Biography vs History: Expectations and Assumptions about Beatle Narratives

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Over at the Tumblr fandom categories post, an interesting and lively discussion is taking place about Beatle biographies, and our expectations of and assumptions about authorial intent and accuracy.  I thought the topic warranted a closer look.

Are journalists and biographers simply writers “who are paid to tell a story that sells”, as Mike Gerber contends, or should they be held to a higher standard because their work, as Ruth contends, is presented and consumed as history?  Should biographers be held to the same journalistic standards of factual reporting which govern the Fourth Estate?

Here are some basic elements:

Reporters are expected to be as accurate as possible given the time allotted to story preparation and the space available, and to seek reliable sources.

Events with a single eyewitness are reported with attribution. Events with two or more independent eyewitnesses may be reported as fact. Controversial facts are reported with attribution.

Independent fact-checking by another employee of the publisher is desirable.

Corrections are published when errors are discovered.

Reporting the truth is almost never libel, which makes accuracy very important.

Private persons have privacy rights that must be balanced against the public interest in reporting information about them. Public figures have fewer privacy rights in U.S. law, where reporters are immune from a civil case if they have reported without malice. In Canada, there is no such immunity; reports on public figures must be backed by facts. Pursuit of the news is not a license for arrogance. [source: Wikipedia]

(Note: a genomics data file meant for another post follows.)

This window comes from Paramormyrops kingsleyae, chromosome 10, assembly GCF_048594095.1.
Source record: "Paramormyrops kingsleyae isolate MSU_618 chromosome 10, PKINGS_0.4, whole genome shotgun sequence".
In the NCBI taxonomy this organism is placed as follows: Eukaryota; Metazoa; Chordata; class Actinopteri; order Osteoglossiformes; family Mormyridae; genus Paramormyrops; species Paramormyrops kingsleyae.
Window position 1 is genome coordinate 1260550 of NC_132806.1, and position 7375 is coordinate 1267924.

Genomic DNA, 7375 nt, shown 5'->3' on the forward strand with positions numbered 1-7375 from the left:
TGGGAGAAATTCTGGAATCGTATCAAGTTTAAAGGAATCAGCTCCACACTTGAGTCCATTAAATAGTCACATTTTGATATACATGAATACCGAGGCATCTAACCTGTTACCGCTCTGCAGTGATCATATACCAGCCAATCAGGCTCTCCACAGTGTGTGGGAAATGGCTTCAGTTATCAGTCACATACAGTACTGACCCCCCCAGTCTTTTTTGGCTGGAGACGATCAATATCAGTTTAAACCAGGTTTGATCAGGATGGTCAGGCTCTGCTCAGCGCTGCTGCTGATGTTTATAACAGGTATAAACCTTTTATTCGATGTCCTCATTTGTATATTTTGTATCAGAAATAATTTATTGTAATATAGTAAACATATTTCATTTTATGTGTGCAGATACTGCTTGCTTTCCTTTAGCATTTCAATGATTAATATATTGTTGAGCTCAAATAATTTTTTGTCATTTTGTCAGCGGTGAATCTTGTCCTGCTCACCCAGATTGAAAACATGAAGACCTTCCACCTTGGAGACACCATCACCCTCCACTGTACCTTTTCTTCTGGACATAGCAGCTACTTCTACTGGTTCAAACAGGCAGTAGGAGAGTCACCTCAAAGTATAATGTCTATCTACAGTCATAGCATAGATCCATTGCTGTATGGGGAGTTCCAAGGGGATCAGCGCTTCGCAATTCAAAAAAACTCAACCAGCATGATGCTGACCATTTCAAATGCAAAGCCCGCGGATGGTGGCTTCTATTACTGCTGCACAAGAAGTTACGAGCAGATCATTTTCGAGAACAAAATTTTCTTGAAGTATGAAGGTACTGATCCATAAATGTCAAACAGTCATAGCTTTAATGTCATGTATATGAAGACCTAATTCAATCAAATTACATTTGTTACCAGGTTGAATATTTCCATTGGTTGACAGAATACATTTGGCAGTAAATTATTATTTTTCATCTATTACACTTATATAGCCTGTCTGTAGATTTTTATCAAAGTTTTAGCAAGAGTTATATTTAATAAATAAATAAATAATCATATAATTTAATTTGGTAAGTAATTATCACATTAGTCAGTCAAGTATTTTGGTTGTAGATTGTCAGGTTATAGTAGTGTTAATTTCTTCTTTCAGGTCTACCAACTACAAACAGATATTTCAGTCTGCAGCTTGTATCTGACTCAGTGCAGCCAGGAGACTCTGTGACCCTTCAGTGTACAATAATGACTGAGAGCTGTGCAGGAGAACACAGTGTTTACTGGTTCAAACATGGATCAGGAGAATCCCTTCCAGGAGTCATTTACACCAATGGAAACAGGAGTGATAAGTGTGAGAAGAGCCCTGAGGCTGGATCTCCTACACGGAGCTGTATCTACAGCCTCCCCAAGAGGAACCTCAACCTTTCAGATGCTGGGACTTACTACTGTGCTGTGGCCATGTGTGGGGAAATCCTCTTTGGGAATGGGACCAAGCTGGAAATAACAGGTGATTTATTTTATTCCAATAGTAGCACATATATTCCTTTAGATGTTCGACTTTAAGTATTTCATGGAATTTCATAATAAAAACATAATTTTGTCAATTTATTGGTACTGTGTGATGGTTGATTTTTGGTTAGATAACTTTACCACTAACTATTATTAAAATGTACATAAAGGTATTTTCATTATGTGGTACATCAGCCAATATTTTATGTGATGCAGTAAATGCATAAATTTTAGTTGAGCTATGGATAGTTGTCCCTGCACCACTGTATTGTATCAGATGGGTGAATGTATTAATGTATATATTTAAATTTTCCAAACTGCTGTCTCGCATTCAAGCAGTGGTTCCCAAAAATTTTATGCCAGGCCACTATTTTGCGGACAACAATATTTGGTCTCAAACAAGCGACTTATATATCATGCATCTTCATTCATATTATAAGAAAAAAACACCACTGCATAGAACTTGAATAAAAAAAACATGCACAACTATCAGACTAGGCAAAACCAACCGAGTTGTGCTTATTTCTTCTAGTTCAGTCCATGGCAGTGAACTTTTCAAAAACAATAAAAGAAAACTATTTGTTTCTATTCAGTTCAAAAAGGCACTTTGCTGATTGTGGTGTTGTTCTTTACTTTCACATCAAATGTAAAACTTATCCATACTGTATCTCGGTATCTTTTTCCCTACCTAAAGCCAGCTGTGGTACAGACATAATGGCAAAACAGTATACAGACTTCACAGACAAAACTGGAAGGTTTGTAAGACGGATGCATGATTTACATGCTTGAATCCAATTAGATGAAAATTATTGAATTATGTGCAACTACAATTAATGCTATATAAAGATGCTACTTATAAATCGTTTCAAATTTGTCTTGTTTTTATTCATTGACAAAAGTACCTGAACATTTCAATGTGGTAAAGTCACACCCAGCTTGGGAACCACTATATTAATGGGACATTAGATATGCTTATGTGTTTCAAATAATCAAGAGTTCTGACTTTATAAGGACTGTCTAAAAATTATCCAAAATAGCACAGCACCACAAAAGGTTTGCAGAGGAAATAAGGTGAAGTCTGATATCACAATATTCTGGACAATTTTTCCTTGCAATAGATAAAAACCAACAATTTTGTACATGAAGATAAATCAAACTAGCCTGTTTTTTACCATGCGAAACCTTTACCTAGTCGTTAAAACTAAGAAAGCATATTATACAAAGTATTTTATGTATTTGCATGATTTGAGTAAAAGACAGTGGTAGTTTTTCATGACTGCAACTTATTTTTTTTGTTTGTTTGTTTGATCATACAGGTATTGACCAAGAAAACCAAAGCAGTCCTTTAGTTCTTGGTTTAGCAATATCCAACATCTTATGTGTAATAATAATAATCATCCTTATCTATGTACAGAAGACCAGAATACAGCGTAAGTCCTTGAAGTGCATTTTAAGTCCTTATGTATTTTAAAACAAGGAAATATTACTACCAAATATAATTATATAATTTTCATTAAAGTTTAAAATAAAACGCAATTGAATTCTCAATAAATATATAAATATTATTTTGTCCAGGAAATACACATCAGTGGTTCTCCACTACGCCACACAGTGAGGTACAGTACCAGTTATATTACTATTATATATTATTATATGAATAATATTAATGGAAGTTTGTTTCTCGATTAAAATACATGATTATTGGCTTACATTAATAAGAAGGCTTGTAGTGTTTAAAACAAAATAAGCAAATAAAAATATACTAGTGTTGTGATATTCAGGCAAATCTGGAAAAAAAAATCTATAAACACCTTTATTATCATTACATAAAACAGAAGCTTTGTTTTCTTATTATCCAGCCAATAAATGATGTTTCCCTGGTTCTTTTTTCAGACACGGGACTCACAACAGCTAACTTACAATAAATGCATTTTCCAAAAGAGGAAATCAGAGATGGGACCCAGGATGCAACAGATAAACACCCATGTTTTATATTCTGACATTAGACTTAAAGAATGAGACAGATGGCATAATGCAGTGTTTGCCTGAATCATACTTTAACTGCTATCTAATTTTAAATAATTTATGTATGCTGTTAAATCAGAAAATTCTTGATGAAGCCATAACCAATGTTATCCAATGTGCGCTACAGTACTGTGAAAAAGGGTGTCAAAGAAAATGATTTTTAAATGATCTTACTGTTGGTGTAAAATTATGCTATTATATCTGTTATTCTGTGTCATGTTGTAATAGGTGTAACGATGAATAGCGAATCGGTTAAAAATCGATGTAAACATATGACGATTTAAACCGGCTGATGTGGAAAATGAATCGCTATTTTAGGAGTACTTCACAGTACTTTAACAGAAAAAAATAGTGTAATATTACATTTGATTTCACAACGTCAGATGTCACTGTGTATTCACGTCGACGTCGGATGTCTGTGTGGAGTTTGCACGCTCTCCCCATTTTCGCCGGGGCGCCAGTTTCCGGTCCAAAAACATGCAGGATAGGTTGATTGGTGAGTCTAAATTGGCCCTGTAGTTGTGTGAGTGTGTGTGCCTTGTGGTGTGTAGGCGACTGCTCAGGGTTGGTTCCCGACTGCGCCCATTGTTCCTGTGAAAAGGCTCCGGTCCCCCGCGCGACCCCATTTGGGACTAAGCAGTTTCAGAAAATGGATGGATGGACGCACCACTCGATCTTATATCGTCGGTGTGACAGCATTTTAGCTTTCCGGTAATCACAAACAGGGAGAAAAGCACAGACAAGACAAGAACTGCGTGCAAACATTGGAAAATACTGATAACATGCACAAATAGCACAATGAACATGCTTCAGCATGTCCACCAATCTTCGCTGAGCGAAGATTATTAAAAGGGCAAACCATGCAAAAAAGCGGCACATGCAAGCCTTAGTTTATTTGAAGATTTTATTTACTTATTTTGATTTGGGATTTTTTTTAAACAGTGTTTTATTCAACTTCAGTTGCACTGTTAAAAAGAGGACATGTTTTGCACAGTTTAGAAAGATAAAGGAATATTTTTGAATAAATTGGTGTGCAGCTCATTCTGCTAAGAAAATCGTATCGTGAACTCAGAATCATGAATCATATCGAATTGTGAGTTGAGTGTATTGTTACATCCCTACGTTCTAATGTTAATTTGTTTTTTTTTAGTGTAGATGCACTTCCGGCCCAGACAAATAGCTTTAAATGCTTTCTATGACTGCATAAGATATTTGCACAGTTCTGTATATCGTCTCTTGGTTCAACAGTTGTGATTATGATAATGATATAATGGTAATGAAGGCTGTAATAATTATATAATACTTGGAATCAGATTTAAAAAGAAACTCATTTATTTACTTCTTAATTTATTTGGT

What say ye, Hey Dullbloggers?

 

 

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48 Comments

  1. Really busy morning guys, so I’m going to respond quickly to the questions asked of me in the earlier thread:

    @Karen asked, “So where does journalistic integrity fit into this, MG?”
    It fits roughly where food safety laws fit in the food you eat. Of course everybody should try to be as accurate as possible in journalism and biography (a form of history determined, in my opinion, more by the structure of the popular press than by historiography as applied by academics), just as companies should not put preservatives, fillers, and other additives in food to make a buck. But if we know companies do this, it is only sensible for us as the consumers of that food to be very skeptical and choosy about what we eat and from whom. The pressure of profit is an immediate, concrete pressure; the pressure of quality is less immediate and concrete; the pressure of fairness or circumspection even more distant. Is this how things should be? No. But it is how they are, and at a certain point is is a waste of energy to expend energy wishing otherwise.

    @Ruth wrote, “First, many of the works we were discussing have been packaged and sold and described as history. Wenner described “Lennon Remembers” as “history as well as revelation.” Norman repeatedly references TNYT evaluation of “Shout!” as “The definitive biography of the band,” and its subtitle was “The True Story of the Beatles.” When your work is marketed as the truth and history, than I believe its valid to judge journalists and the biographies they produce by historical standards.”